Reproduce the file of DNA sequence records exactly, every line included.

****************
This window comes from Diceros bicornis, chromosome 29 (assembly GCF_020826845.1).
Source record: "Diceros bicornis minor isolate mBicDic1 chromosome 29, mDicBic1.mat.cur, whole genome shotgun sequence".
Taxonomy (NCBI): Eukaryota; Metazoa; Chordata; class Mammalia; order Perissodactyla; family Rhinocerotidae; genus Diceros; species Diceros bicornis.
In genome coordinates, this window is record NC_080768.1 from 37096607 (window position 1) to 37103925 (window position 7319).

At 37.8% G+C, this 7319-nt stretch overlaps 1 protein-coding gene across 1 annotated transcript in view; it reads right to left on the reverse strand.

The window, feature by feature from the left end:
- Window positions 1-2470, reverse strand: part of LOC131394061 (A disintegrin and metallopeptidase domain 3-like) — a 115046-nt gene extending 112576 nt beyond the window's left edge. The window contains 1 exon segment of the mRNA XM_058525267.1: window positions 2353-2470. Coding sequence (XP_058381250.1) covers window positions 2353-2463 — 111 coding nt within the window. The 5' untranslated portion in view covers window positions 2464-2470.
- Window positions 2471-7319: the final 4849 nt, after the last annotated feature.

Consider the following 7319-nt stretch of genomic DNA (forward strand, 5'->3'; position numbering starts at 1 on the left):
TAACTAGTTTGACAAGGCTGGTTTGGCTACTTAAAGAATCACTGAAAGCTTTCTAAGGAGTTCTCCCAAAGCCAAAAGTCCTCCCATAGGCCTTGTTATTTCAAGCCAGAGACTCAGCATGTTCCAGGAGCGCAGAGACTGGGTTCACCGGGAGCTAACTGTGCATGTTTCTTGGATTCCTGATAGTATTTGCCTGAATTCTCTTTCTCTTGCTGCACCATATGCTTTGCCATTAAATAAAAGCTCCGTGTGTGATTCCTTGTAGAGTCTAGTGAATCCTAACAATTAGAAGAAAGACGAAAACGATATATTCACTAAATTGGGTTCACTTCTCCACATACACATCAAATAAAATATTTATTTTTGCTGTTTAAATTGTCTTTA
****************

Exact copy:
This window comes from Diceros bicornis, chromosome 29 (assembly GCF_020826845.1).
Source record: "Diceros bicornis minor isolate mBicDic1 chromosome 29, mDicBic1.mat.cur, whole genome shotgun sequence".
Taxonomy (NCBI): Eukaryota; Metazoa; Chordata; class Mammalia; order Perissodactyla; family Rhinocerotidae; genus Diceros; species Diceros bicornis.
In genome coordinates, this window is record NC_080768.1 from 37096607 (window position 1) to 37103925 (window position 7319).

At 37.8% G+C, this 7319-nt stretch overlaps 1 protein-coding gene across 1 annotated transcript in view; it reads right to left on the reverse strand.

The window, feature by feature from the left end:
- Window positions 1-2470, reverse strand: part of LOC131394061 (A disintegrin and metallopeptidase domain 3-like) — a 115046-nt gene extending 112576 nt beyond the window's left edge. The window contains 1 exon segment of the mRNA XM_058525267.1: window positions 2353-2470. Coding sequence (XP_058381250.1) covers window positions 2353-2463 — 111 coding nt within the window. The 5' untranslated portion in view covers window positions 2464-2470.
- Window positions 2471-7319: the final 4849 nt, after the last annotated feature.

Consider the following 7319-nt stretch of genomic DNA (forward strand, 5'->3'; position numbering starts at 1 on the left):
TAACTAGTTTGACAAGGCTGGTTTGGCTACTTAAAGAATCACTGAAAGCTTTCTAAGGAGTTCTCCCAAAGCCAAAAGTCCTCCCATAGGCCTTGTTATTTCAAGCCAGAGACTCAGCATGTTCCAGGAGCGCAGAGACTGGGTTCACCGGGAGCTAACTGTGCATGTTTCTTGGATTCCTGATAGTATTTGCCTGAATTCTCTTTCTCTTGCTGCACCATATGCTTTGCCATTAAATAAAAGCTCCGTGTGTGATTCCTTGTAGAGTCTAGTGAATCCTAACAATTAGAAGAAAGACGAAAACGATATATTCACTAAATTGGGTTCACTTCTCCACATACACATCAAATAAAATATTTATTTTTGCTGTTTAAATTGTCTTTA